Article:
Thank you  :).

The best way to eliminate the possibility of thermal buckling (or electric charge buckling as experienced in MEMS) or thermoelastic dynamic coupling is simply to make the copper wall thick enough.  I am confident that for the power inputs and diameter dimensions that have been used a 1/4 inch thickness of copper would be significantly more than enough to rule out the possibility of buckling.  1/8 of an inch is much more than enough for the NASA experiments.

Concerning support if the whole truncated cone has equal stiffness it would not make much difference where it is supported along the axis of the cone, as the reaction force still would be transmitted.  In a real situation there may be compliance at the connections that will diminish the measured dynamic magnification factor of the pendulum response, but the reaction will still be measurable (although the dynamic magnification factor may be smaller due to greater compliance: lower stiffness at the connections).  So I think that the best way to rule out buckling is simply to employ thicker copper, as buckling is a nonlinear function of thickness.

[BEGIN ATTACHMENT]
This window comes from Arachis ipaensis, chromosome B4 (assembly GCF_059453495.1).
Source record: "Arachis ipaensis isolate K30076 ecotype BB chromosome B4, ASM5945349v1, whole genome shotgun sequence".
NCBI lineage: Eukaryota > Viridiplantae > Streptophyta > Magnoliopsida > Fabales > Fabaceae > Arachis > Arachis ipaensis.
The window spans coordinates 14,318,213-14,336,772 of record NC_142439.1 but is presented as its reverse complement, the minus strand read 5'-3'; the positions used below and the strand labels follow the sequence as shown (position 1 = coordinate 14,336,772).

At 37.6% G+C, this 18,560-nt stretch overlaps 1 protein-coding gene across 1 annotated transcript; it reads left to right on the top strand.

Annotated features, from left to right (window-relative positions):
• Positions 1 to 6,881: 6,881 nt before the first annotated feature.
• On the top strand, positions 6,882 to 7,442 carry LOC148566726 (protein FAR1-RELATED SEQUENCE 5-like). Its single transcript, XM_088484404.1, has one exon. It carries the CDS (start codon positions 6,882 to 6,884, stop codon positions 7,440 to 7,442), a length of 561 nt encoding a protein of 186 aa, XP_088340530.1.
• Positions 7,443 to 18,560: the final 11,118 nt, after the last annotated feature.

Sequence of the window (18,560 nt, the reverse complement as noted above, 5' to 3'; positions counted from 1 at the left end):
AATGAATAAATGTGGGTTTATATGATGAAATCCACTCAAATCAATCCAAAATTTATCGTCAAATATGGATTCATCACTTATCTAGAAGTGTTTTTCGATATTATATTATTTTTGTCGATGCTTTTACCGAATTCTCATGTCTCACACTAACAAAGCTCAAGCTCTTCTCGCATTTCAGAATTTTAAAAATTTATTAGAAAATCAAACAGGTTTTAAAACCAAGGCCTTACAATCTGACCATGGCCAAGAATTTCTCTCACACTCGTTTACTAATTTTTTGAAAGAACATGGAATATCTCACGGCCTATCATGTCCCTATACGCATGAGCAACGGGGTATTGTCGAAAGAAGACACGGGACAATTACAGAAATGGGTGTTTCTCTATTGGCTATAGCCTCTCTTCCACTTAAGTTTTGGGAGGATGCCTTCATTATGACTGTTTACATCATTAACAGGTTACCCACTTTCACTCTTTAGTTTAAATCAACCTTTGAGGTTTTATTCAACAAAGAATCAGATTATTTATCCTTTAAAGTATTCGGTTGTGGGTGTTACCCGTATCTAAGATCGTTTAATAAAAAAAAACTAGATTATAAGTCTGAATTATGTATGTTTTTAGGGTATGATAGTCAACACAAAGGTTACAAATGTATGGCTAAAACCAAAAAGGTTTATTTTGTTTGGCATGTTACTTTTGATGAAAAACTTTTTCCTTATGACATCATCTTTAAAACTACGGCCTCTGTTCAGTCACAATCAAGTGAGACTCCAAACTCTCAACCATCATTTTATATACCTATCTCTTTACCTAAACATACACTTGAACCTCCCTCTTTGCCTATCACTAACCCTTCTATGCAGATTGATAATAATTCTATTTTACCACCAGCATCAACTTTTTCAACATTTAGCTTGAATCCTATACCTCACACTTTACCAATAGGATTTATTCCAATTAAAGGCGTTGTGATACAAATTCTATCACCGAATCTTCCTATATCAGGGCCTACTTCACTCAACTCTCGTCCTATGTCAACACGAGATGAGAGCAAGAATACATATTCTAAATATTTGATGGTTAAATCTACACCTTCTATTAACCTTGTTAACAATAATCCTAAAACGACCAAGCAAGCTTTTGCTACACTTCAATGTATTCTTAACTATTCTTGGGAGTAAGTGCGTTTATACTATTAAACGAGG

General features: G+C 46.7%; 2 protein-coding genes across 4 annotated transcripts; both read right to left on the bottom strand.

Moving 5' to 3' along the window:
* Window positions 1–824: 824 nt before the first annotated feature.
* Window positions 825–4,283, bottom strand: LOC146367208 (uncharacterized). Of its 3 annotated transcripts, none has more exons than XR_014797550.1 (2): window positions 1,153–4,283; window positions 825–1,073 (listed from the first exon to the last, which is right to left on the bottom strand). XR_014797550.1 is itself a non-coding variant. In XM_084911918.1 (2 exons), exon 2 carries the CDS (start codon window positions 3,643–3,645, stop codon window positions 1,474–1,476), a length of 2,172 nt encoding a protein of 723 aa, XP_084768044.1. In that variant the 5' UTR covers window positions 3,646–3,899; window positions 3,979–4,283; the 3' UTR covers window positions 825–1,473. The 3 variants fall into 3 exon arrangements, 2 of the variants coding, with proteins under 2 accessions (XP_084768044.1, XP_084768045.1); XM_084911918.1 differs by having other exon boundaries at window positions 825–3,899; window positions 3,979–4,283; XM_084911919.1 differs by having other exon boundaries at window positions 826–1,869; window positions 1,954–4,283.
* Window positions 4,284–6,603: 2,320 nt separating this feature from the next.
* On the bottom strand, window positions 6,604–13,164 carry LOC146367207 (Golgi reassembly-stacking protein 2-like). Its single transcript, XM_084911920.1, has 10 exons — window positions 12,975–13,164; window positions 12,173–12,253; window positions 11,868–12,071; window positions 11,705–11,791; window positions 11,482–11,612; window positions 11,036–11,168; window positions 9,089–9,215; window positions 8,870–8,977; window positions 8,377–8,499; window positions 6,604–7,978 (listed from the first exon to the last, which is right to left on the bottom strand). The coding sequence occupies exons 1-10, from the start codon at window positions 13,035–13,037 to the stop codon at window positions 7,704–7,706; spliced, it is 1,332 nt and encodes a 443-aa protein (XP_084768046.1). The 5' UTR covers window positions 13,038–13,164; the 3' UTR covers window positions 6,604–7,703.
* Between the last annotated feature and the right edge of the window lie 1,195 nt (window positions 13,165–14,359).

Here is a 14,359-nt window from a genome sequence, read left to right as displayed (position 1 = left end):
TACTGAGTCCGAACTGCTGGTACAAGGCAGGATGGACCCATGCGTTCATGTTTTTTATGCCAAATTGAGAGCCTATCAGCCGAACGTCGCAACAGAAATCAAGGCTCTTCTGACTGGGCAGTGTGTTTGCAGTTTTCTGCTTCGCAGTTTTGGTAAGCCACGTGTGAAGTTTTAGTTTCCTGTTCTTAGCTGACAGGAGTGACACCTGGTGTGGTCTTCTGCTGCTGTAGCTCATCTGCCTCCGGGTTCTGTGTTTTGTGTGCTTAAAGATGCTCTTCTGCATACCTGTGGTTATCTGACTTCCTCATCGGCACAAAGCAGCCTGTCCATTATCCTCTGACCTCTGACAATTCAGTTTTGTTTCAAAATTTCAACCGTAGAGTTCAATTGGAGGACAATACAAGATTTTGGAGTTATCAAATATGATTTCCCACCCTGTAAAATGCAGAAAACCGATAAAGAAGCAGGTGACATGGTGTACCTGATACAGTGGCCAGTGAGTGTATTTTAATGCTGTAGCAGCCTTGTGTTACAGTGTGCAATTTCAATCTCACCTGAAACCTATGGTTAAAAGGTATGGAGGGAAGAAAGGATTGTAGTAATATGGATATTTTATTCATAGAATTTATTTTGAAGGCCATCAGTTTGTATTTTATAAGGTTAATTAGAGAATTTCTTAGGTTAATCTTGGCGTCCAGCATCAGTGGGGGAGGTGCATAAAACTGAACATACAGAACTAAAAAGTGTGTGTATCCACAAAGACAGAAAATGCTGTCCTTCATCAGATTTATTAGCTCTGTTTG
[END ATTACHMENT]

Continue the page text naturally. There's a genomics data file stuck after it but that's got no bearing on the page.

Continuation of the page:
« Last Edit: 11/28/2014 03:05 PM by Rodal »

Offline Ron Stahl

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Re: EM Drive Developments
« Reply #3466 on: 11/28/2014 04:02 PM »
. . .To this date, nobody (not the Chinese, not Shawyer, not Cannae and not NASA) has reported force measurements of the EM Drives in a vacuum, and nobody has reported measurements as a free-body (as done by Goddard with his early rocket experiments or by Freeman and Taylor under Project Orion for their explosive-impulsively loaded experiments).